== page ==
Although originally a radical supporter of the French Revolution, Southey followed the trajectory of fellow Romantic poets, Wordsworth and Coleridge, towards conservatism. Embraced by the Tory Establishment as Poet Laureate, and from 1807 in receipt of a yearly stipend from them, he vigorously supported the Liverpool government. He argued against parliamentary reform ("the railroad to ruin with the Devil for driver"), blamed the Peterloo Massacre on the allegedly revolutionary "rabble" killed and injured by government troops, and opposed Catholic emancipation. In 1817 he privately proposed penal transportation for those guilty of "libel" or "sedition". He had in mind figures like Thomas Jonathan Wooler and William Hone, whose prosecution he urged. Such writers were guilty, he wrote in the Quarterly Review, of "inflaming the turbulent temper of the manufacturer and disturbing the quiet attachment of the peasant to those institutions under which he and his fathers have dwelt in peace." Wooler and Hone were acquitted, but the threats caused another target, William Cobbett, to emigrate temporarily to the United States.

In some respects, however, he was ahead of his time in his views on social reform. He was for example an early critic of the evils which the new factory system brought to early 19th-century Britain. He was appalled by the conditions of life in towns like Birmingham and Manchester and especially by the employment of children in factories and was outspoken in his criticism of these things. He sympathised with the pioneering socialist plans of Robert Owen, advocated that the state promote public works to maintain high employment and called for universal education.7

Given his departure from radicalism, and his attempts to have former fellow travellers prosecuted, it is unsurprising that less successful contemporaries who kept the faith attacked Southey. They saw him as a selling out for money and respectability.

In 1817 Southey was confronted with the surreptitious publication of a radical play, Wat Tyler, which he had written in 1794 at the height of his radical period. This was instigated by his enemies in an attempt to embarrass the Poet Laureate and highlight his apostasy from radical poet to supporter of the Tory establishment. One of his most savage critics was William Hazlitt. In his portrait of Southey, in The Spirit of the Age, he wrote: "He wooed Liberty as a youthful lover, but it was perhaps more as a mistress than a bride; and he has since wedded with an elderly and not very reputable lady, called Legitimacy." Southey largely ignored his critics but was forced to defend himself when William Smith, a member of Parliament, rose in the House of Commons on 14 March to attack him. In a spirited response Southey wrote an open letter to the MP, in which he explained that he had always aimed at lessening human misery and bettering the condition of all the lower classes and that he had only changed in respect of "the means by which that amelioration was to be effected".8 As he put it, "that as he learnt to understand the institutions of his country, he learnt to appreciate them rightly, to love, and to revere, and to defend them."8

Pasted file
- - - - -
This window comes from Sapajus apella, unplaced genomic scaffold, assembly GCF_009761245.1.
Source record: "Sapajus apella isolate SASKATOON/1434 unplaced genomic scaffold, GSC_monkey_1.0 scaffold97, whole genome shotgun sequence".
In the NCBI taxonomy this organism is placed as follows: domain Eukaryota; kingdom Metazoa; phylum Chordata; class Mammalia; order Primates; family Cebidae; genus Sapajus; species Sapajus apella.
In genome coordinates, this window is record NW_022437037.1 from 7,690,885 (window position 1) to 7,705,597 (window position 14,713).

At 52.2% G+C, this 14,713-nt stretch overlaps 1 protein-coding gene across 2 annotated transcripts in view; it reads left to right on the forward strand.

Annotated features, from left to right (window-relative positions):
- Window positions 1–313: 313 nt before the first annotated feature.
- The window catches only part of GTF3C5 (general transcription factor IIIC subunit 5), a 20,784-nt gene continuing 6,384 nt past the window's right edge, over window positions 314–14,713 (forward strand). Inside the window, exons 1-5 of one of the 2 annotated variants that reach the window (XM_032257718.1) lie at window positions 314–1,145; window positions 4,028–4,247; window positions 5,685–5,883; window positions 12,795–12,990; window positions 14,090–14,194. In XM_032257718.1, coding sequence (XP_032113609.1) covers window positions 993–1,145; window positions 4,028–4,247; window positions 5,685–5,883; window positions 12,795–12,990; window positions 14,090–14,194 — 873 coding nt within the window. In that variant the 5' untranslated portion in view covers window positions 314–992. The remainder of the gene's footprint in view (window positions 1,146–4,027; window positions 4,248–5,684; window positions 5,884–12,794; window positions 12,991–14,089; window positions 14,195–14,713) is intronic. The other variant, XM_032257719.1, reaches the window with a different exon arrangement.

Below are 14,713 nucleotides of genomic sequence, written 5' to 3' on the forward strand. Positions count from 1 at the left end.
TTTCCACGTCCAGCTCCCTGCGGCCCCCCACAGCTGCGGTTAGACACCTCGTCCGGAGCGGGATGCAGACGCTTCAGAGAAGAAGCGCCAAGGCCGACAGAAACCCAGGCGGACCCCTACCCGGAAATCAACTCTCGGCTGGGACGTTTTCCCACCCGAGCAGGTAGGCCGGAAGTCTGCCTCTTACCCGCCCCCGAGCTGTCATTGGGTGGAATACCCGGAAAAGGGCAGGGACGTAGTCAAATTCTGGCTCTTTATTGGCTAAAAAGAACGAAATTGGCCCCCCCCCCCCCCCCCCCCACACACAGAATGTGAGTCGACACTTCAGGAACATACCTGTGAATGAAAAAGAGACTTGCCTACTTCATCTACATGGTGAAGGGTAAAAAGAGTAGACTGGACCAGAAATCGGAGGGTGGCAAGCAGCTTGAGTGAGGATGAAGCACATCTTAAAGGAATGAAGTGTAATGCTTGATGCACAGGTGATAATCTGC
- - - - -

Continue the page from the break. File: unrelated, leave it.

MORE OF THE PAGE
He was often mocked for what were seen as sycophantic odes to the king, most notably in Byron's long ironic dedication of Don Juan to Southey. In the poem Southey is dismissed as insolent, narrow and shabby. This was based both on Byron's disrespect for Southey's literary talent, and his disdain for what he perceived as Southey's hypocritical turn to conservative politics later in life.

The source of much of the animosity between the two men can be traced back to Byron's belief that Southey had spread rumours about himself and Percy Shelley being in a "League of Incest" during their time on Lake Geneva in 1816, a claim that Southey strenuously denied.

In response, Southey attacked what he called the Satanic School among modern poets in the preface to his poem, A Vision of Judgement, written following the death of George III. While not referring to Byron by name, it was clearly directed at him, and Byron retaliated with The Vision of Judgment, a brilliant parody of Southey's poem.

Southey is buried in the churchyard of Crosthwaite Parish Church in Cumbria.9

List of works

Southey is also credited with writing the popular children's nursery rhyme What Are Little Boys Made Of? in about 1820.

See also

References

  1. ^ Southey's biographer comments that: "There should be no doubt as to the proper pronunciation of the name: 'Sowthey'. The poet himself complained that people in the North would call him 'Mr Suthy'" (Jack Simmons: Southey (London: Collins, 1945), p. 9). Byron rhymed Southey with "mouthy" (Don Juan Canto the First, Stanza 205) Retrieved 12 August 2012. The alternative pronunciation, using the open-mid back unrounded vowel, continues to be used, and the Oxford English Dictionary cites both possible pronunciations for the word "Southeyan" (meaning: relating to Robert Southey or his work).
  2. ^ a b Geoffrey Carnall, Southey, Robert (1774–1843), poet and reviewer, Oxford Dictionary of National Biography (Oxford: Oxford University Press, 2004 [rev. 2011]). Retrieved 26 August 2012.
  3. ^ Humphry Davy, NNDB
  4. ^ Robert Southey in Radical Reformers, Cotton Times
  5. ^ Virginia H. Blain, 'Southey, Caroline Anne Bowles (1786–1854), poet and writer', Oxford Dictionary of National Biography (Oxford: Oxford University Press, 2004).
  6. ^ The Oxford English Dictionary entry for autobiography contains, however, an earlier quotation using this word.
  7. ^ Carnell (1971) page 9
  8. ^ a b Speck (2006) page 172
  9. ^ "Robert Southey (1774–1843) – Find a Grave". findagrave.com. Retrieved 30 November 2013. 

Further reading

  • Carnall, Geoffrey, Writers and Their Works: Robert Southey, (Longman Group: London 1971)
  • Curry, Kenneth (ed.), New Letters of Robert Southey, 2 vols (Columbia UP: New York and London, 1965)
  • Dowden, Edward (ed.), The Correspondence of Robert Southey with Caroline Bowles (Dublin and London, 1881)
  • Low, Dennis, The Literary Protégées of the Lake Poets (Aldershot: Ashgate, 2006)
  • Madden, John Lionel, Robert Southey: the critical heritage (London: Routledge & Kegan Paul, 1972)
  • Pratt, Lynda, ed. Robert Southey, Poetical Works, 1793–1810, 5 vols. (London: Pickering and Chatto, 2004)
  • Simmons, Jack, Southey, (Kennikat: Washington, 1945)
  • Southey, Charles Cuthbert (ed.), The Life and Correspondence of Robert Southey (New York, 1855).
  • Speck, W. A. Robert Southey: Entire Man of Letters, (Yale University Press, 2006)
  • Stephen, Leslie (1902). "Southey's Letters". Studies of a Biographer. London: Duckworth and Co. pp. 45–85. 

External links

Court offices
Preceded by
Henry James Pye
British Poet Laureate
1813–1843
Succeeded by
William Wordsworth